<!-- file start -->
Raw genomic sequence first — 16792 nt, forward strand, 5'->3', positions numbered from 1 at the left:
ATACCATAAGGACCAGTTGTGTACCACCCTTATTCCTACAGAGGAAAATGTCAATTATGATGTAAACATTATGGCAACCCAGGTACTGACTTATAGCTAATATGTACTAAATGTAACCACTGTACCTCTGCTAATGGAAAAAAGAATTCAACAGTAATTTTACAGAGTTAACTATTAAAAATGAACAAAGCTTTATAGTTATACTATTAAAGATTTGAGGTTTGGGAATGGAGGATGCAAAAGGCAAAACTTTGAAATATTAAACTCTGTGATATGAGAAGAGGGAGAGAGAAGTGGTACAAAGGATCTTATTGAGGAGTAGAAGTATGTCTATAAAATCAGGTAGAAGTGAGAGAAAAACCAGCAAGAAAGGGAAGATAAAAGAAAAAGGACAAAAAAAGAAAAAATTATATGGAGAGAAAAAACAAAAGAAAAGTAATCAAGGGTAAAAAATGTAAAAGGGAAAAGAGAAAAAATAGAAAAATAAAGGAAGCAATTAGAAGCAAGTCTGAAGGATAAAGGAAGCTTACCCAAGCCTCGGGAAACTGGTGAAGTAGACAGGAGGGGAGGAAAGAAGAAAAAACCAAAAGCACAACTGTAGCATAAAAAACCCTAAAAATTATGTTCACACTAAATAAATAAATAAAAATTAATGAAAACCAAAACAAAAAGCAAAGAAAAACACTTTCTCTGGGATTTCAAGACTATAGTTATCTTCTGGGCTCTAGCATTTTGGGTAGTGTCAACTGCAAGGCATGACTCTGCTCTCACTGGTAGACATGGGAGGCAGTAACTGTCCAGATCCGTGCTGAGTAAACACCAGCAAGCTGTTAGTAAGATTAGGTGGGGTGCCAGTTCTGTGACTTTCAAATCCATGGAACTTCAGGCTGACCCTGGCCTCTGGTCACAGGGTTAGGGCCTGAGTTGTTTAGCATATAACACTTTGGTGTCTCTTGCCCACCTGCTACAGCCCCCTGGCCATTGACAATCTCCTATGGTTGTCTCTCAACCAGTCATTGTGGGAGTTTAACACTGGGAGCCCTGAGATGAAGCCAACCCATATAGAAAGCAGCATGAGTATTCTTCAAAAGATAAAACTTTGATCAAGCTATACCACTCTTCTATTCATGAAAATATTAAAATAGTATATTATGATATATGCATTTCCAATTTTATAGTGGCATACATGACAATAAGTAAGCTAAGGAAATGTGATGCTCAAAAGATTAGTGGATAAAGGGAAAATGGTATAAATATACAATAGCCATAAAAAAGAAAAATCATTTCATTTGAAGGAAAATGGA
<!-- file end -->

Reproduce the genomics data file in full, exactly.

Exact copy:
Raw genomic sequence first — 16792 nt, forward strand, 5'->3', positions numbered from 1 at the left:
ATACCATAAGGACCAGTTGTGTACCACCCTTATTCCTACAGAGGAAAATGTCAATTATGATGTAAACATTATGGCAACCCAGGTACTGACTTATAGCTAATATGTACTAAATGTAACCACTGTACCTCTGCTAATGGAAAAAAGAATTCAACAGTAATTTTACAGAGTTAACTATTAAAAATGAACAAAGCTTTATAGTTATACTATTAAAGATTTGAGGTTTGGGAATGGAGGATGCAAAAGGCAAAACTTTGAAATATTAAACTCTGTGATATGAGAAGAGGGAGAGAGAAGTGGTACAAAGGATCTTATTGAGGAGTAGAAGTATGTCTATAAAATCAGGTAGAAGTGAGAGAAAAACCAGCAAGAAAGGGAAGATAAAAGAAAAAGGACAAAAAAAGAAAAAATTATATGGAGAGAAAAAACAAAAGAAAAGTAATCAAGGGTAAAAAATGTAAAAGGGAAAAGAGAAAAAATAGAAAAATAAAGGAAGCAATTAGAAGCAAGTCTGAAGGATAAAGGAAGCTTACCCAAGCCTCGGGAAACTGGTGAAGTAGACAGGAGGGGAGGAAAGAAGAAAAAACCAAAAGCACAACTGTAGCATAAAAAACCCTAAAAATTATGTTCACACTAAATAAATAAATAAAAATTAATGAAAACCAAAACAAAAAGCAAAGAAAAACACTTTCTCTGGGATTTCAAGACTATAGTTATCTTCTGGGCTCTAGCATTTTGGGTAGTGTCAACTGCAAGGCATGACTCTGCTCTCACTGGTAGACATGGGAGGCAGTAACTGTCCAGATCCGTGCTGAGTAAACACCAGCAAGCTGTTAGTAAGATTAGGTGGGGTGCCAGTTCTGTGACTTTCAAATCCATGGAACTTCAGGCTGACCCTGGCCTCTGGTCACAGGGTTAGGGCCTGAGTTGTTTAGCATATAACACTTTGGTGTCTCTTGCCCACCTGCTACAGCCCCCTGGCCATTGACAATCTCCTATGGTTGTCTCTCAACCAGTCATTGTGGGAGTTTAACACTGGGAGCCCTGAGATGAAGCCAACCCATATAGAAAGCAGCATGAGTATTCTTCAAAAGATAAAACTTTGATCAAGCTATACCACTCTTCTATTCATGAAAATATTAAAATAGTATATTATGATATATGCATTTCCAATTTTATAGTGGCATACATGACAATAAGTAAGCTAAGGAAATGTGATGCTCAAAAGATTAGTGGATAAAGGGAAAATGGTATAAATATACAATAGCCATAAAAAAGAAAAATCATTTCATTTGAAGGAAAATGGA